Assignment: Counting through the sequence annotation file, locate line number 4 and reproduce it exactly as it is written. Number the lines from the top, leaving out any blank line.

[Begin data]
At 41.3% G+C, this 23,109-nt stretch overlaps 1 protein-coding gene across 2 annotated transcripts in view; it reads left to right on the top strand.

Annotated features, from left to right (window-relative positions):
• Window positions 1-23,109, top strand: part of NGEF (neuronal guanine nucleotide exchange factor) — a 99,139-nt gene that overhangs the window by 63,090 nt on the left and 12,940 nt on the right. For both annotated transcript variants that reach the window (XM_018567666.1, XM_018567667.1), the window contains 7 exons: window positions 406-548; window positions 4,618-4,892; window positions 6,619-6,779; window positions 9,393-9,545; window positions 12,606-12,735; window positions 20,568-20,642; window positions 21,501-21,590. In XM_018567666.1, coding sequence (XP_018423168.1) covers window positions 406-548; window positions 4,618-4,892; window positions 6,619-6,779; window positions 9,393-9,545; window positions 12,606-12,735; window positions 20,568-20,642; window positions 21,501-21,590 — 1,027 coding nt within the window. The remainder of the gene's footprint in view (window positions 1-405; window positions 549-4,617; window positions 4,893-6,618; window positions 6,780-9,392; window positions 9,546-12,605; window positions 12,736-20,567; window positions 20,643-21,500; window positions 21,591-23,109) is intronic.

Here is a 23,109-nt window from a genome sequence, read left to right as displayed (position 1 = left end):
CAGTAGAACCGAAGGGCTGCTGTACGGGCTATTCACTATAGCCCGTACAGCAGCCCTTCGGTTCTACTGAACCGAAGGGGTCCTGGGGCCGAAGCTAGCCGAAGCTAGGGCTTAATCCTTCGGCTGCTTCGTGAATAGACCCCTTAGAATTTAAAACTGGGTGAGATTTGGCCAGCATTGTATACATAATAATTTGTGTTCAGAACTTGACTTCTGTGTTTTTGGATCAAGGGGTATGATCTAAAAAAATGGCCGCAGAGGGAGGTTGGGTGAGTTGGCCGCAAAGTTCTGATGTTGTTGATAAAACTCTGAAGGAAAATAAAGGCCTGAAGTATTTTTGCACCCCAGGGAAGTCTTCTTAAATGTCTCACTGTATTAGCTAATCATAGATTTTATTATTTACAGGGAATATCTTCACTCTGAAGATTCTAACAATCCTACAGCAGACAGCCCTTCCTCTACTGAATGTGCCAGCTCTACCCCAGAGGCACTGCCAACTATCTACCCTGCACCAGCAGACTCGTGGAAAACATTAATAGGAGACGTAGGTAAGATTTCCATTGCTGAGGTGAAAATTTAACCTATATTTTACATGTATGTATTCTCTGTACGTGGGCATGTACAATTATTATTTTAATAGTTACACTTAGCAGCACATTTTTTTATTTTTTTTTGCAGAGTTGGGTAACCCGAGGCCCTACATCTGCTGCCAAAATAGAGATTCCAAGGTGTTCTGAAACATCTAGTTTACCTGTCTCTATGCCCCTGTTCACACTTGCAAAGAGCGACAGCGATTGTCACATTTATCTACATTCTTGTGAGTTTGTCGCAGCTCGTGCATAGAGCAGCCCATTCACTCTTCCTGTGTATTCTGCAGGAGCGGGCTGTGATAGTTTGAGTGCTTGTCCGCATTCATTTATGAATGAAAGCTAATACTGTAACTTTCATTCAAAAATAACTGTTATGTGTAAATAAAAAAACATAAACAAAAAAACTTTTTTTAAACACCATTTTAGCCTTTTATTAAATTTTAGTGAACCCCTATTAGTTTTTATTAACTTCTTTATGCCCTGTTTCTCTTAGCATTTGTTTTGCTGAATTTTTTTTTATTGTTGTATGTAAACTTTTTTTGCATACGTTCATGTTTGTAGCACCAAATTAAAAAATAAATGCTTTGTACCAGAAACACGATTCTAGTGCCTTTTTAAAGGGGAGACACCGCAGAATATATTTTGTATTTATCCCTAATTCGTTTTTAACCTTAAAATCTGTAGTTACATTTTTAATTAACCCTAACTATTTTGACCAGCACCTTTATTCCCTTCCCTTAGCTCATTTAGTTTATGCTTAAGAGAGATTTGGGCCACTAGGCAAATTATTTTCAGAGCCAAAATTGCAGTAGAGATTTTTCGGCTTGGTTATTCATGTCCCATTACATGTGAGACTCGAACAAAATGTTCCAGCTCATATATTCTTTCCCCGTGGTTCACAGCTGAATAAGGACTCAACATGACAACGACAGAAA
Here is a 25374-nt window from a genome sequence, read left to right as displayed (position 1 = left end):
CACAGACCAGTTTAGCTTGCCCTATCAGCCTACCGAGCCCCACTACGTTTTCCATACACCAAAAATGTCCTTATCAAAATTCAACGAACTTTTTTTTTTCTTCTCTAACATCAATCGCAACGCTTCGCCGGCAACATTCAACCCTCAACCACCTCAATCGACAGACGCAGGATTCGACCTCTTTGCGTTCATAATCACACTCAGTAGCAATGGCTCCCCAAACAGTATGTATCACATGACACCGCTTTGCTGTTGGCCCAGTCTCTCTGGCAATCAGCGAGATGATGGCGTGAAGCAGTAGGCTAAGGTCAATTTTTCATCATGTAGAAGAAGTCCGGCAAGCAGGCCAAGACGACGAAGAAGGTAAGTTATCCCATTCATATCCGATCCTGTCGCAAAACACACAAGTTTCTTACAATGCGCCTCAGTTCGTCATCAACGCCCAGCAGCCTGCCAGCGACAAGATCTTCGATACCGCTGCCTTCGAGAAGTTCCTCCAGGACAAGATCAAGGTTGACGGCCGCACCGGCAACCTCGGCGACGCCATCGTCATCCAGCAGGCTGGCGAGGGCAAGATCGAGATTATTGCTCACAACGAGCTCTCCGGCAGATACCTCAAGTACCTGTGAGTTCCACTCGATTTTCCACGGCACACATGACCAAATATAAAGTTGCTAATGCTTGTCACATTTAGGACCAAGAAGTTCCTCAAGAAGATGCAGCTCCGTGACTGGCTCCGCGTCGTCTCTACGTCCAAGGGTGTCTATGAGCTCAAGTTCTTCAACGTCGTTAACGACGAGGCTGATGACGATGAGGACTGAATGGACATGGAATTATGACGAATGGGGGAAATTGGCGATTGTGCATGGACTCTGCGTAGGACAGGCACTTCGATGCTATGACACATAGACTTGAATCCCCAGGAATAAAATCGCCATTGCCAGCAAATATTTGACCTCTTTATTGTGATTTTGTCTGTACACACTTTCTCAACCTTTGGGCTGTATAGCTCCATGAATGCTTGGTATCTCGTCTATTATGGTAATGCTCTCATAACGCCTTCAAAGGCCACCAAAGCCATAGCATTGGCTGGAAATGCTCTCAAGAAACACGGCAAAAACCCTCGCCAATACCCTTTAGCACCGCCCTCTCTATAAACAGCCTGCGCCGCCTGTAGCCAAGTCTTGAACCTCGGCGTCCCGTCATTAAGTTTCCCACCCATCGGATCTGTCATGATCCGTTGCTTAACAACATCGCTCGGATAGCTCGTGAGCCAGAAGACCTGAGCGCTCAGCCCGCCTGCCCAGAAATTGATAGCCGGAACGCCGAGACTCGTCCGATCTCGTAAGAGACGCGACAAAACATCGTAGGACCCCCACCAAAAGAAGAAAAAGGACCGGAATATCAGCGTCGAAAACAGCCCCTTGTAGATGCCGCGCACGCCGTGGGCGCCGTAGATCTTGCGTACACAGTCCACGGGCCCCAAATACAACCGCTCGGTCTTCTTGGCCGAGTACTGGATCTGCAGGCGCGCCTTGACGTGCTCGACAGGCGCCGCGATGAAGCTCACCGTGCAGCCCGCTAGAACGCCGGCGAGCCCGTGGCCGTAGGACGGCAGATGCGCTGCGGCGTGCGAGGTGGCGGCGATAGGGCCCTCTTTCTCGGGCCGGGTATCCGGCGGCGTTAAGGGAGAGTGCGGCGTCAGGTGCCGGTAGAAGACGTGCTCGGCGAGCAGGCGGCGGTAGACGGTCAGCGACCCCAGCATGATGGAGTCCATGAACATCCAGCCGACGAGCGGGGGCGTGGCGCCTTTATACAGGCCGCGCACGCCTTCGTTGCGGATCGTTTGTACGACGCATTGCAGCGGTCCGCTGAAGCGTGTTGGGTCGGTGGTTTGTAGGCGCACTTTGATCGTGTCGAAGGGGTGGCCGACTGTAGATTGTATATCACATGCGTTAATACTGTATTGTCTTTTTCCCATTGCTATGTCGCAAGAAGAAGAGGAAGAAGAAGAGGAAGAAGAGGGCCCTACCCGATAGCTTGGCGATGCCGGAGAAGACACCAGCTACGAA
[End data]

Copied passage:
Here is a 23,109-nt window from a genome sequence, read left to right as displayed (position 1 = left end):